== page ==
- The Washington Times - Sunday, May 13, 2018

Top White House officials on Sunday delivered an ambitious promise to North Korea: Give up your nuclear weapons program and the U.S. will open the door to economic prosperity rivaling that of any other nation in the region, laying out in clear terms the benefits the reclusive nation stands to reap as dictator Kim Jong-un prepares for a historic, high-stakes summit with President Trump next month.

The Trump administration made the promise to funnel American money and expertise into North Korea it seeks to cast its nuclear negotiations in a far different light than the deal President Barack Obama cut with Iran.

Specifically, White House officials said, they will insist on much more intrusive inspections inside North Korea and that the president could submit any deal struck with North Korea to the Senate for approval — a major difference from the pact with Tehran.

On the economic front, Secretary of State Mike Pompeo went to great lengths in a round of TV interviews Sunday to stress that North Korea stands on the precipice of wild economic growth the likes of which it has never seen.

“This will be Americans coming in, private-sector Americans — not the U.S. taxpayer — private-sector Americans coming in to help build out the energy grid … to work with them to develop infrastructure, all the things the North Korean people need,” Mr. Pompeo said on “Fox News Sunday.”

He said those investments are wholly contingent on the North Koreans granting “what it is the president has demanded” — a full, verifiable, permanent cessation of its nuclear weapons program.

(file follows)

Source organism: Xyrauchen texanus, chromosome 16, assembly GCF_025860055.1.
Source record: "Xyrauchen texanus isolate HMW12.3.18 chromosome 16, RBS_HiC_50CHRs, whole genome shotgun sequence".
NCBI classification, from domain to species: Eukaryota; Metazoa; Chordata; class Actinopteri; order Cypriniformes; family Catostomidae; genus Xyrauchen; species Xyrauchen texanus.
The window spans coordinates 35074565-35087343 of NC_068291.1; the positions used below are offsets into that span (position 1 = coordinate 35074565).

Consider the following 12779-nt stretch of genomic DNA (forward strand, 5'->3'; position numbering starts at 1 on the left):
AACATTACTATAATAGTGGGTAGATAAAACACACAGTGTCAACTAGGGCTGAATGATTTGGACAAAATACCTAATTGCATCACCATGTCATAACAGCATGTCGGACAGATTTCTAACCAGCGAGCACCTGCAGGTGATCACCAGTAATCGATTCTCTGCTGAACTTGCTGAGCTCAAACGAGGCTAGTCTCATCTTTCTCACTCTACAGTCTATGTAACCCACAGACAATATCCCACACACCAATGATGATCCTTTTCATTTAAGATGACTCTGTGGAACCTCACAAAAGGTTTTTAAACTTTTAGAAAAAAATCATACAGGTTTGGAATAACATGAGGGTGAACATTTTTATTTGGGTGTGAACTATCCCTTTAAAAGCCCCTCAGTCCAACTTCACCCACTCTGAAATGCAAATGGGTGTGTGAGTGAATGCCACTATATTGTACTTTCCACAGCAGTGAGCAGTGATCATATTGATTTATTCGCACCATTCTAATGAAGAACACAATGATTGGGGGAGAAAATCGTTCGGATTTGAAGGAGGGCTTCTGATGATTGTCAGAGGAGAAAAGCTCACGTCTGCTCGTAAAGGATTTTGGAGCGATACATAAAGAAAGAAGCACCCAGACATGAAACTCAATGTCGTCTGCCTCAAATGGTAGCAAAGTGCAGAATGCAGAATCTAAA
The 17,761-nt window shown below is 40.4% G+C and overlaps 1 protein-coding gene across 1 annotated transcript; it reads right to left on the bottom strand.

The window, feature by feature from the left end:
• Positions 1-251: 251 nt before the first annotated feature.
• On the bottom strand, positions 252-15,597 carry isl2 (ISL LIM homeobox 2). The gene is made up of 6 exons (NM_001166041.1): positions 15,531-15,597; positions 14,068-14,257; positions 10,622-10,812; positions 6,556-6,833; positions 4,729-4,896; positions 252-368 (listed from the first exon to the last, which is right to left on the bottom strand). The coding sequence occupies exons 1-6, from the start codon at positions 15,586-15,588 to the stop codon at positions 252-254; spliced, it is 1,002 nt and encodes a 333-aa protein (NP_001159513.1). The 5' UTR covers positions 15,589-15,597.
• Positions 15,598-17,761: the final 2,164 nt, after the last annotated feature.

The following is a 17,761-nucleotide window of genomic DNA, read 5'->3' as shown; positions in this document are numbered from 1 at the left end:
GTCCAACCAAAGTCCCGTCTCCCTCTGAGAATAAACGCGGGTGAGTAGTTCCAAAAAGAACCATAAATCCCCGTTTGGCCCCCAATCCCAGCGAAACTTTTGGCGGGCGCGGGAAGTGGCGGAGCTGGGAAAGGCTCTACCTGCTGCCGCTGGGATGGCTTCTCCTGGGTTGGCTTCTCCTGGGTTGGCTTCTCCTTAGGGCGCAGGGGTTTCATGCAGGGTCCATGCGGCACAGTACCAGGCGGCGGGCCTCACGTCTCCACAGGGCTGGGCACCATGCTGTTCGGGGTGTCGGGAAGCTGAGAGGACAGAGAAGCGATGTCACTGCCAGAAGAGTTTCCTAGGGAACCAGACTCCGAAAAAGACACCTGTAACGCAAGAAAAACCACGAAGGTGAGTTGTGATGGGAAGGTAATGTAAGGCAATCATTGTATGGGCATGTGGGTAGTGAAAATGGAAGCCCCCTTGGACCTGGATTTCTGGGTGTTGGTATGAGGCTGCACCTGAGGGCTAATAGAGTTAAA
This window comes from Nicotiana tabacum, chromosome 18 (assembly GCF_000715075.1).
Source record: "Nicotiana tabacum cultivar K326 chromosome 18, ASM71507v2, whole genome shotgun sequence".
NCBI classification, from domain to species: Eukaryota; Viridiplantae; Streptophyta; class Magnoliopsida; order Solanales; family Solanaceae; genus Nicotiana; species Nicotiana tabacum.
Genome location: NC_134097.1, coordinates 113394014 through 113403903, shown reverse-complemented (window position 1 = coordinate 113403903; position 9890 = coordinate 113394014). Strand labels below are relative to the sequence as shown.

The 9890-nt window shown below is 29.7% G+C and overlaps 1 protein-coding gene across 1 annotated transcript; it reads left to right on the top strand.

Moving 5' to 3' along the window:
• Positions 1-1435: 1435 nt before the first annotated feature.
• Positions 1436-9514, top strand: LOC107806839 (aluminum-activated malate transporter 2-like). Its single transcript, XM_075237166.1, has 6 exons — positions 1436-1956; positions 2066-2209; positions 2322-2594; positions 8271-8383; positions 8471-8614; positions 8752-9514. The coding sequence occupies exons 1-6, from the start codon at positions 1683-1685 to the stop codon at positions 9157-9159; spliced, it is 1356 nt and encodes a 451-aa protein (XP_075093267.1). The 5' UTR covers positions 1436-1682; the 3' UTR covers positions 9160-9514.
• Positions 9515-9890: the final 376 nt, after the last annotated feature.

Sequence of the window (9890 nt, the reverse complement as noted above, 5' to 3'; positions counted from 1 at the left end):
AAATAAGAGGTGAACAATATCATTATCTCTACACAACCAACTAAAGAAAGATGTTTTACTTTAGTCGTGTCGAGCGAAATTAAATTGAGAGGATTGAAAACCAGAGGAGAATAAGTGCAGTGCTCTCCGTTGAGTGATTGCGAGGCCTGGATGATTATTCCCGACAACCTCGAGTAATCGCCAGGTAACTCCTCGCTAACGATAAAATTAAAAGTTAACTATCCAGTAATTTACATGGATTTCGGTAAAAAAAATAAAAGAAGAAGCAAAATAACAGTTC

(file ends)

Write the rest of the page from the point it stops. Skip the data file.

In another interview with the CBS talk show “Face the Nation,” Mr. Pompeo — who took over as the nation’s top diplomat just last month and returned last week from his second meeting with the North Korean leader — said the country could quickly find itself on equal economic footing with neighboring South Korea, one of the most technologically advanced nations on the planet.

“We can deliver that,” he said. “We can create conditions for real economic prosperity for the North Korean people that rival that of the South. … We will ensure that your people have the opportunity for the greatness that I know Chairman Kim wants them to have.”

Economically, North Korea has a steep hill to climb. The U.S. government ranks North Korea near the bottom of all countries in annual growth, gross domestic product per capita and a host of other measurables that offer a snapshot into nations’ economic health and job opportunities for their citizens.

Mr. Pompeo announced the promises as Mr. Trump prepares to meet with Mr. Kim in Singapore, a face-to-face sit-down that could mark a dramatic shift in North Korea’s relationship with the West.

North Korea late last week released three detained American prisoners in a move that the administration says was a show of good faith. Mr. Kim went further over the weekend and declared that his country would dismantle a key nuclear test site this month.